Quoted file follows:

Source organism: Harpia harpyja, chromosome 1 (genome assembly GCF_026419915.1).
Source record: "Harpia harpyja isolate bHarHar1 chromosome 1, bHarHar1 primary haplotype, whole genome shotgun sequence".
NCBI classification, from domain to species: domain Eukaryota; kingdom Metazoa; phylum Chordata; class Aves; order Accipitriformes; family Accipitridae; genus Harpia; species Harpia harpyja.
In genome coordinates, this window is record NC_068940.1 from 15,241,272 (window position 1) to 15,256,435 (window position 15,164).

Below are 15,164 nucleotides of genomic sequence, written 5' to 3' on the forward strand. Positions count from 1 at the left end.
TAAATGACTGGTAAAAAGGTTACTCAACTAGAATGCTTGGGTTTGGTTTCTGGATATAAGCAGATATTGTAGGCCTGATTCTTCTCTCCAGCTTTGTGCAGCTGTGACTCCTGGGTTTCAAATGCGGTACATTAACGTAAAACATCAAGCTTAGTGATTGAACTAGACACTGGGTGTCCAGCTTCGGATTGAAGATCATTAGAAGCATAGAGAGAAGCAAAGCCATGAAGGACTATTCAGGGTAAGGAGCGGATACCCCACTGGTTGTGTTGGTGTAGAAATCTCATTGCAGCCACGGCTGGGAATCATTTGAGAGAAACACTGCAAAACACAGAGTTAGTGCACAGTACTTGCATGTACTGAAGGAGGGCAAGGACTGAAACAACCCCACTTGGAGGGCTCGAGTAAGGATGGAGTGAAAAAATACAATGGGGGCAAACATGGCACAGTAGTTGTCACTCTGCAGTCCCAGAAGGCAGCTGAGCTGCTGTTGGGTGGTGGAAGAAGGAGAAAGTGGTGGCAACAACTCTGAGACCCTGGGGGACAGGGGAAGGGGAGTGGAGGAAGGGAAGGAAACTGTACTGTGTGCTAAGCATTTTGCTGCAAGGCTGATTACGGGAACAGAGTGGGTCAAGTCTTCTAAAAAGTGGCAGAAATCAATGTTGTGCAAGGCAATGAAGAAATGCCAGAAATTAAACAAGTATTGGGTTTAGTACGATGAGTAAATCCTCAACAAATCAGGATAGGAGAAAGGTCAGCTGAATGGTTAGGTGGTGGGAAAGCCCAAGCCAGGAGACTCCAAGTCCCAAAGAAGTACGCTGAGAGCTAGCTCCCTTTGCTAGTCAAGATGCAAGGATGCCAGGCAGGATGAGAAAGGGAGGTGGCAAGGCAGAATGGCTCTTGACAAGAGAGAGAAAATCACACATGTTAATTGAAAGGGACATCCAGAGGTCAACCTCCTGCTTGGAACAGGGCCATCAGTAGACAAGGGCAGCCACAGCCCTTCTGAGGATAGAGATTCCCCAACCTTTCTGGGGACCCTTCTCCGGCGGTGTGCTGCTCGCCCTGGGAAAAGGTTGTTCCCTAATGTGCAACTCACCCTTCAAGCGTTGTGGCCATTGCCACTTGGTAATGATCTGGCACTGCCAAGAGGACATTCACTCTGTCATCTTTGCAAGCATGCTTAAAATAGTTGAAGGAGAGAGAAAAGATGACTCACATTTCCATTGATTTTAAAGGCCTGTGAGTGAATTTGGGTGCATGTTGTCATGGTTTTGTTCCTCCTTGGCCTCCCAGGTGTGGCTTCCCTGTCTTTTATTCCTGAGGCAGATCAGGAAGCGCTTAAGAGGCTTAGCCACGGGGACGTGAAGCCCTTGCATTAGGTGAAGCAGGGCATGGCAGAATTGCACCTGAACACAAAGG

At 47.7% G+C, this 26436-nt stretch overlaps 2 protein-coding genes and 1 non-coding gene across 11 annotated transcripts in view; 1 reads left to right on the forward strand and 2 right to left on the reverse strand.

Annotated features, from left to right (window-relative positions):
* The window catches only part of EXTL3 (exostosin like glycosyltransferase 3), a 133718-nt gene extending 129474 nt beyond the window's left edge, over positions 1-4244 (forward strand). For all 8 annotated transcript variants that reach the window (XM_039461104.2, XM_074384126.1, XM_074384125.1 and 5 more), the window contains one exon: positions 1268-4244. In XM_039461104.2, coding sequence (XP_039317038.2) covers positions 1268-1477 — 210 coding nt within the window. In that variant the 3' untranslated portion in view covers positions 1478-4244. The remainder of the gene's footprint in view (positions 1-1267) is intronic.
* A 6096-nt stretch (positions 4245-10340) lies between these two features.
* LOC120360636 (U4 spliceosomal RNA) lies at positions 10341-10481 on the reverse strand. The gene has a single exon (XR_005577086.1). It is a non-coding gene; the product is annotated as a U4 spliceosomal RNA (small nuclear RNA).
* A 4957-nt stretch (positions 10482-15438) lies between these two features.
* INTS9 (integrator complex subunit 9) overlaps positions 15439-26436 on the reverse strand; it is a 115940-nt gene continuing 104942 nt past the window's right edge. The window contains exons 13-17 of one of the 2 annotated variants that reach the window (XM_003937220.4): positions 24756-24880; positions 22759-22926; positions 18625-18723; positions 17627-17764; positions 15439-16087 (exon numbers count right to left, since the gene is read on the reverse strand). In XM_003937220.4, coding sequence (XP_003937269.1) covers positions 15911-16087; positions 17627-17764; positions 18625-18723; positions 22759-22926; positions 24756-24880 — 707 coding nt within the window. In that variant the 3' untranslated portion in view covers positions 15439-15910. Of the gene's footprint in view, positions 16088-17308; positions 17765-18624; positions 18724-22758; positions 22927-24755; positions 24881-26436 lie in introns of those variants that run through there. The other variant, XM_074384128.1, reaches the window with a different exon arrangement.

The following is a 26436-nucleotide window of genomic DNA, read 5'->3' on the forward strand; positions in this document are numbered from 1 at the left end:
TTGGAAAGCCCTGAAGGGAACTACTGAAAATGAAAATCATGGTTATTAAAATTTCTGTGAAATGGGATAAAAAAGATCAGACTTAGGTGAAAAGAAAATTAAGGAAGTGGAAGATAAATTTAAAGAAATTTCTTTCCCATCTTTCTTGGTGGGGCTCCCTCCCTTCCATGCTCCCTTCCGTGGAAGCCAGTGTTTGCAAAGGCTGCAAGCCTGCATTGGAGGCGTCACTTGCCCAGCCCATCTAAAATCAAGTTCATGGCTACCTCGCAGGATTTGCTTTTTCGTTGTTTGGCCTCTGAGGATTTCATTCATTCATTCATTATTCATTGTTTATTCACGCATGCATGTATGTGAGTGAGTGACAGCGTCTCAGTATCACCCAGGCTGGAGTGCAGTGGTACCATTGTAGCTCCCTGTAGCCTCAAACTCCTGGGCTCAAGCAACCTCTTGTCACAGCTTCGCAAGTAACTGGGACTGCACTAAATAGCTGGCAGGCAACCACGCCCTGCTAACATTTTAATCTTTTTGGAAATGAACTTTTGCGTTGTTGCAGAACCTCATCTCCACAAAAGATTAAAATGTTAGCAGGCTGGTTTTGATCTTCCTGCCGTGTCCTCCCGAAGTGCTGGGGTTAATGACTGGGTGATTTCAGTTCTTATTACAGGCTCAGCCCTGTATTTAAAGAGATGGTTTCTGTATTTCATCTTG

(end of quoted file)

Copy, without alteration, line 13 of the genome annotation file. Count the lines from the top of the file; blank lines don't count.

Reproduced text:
* INTS9 (integrator complex subunit 9) overlaps positions 15439-26436 on the reverse strand; it is a 115940-nt gene continuing 104942 nt past the window's right edge. The window contains exons 13-17 of one of the 2 annotated variants that reach the window (XM_003937220.4): positions 24756-24880; positions 22759-22926; positions 18625-18723; positions 17627-17764; positions 15439-16087 (exon numbers count right to left, since the gene is read on the reverse strand). In XM_003937220.4, coding sequence (XP_003937269.1) covers positions 15911-16087; positions 17627-17764; positions 18625-18723; positions 22759-22926; positions 24756-24880 — 707 coding nt within the window. In that variant the 3' untranslated portion in view covers positions 15439-15910. Of the gene's footprint in view, positions 16088-17308; positions 17765-18624; positions 18724-22758; positions 22927-24755; positions 24881-26436 lie in introns of those variants that run through there. The other variant, XM_074384128.1, reaches the window with a different exon arrangement.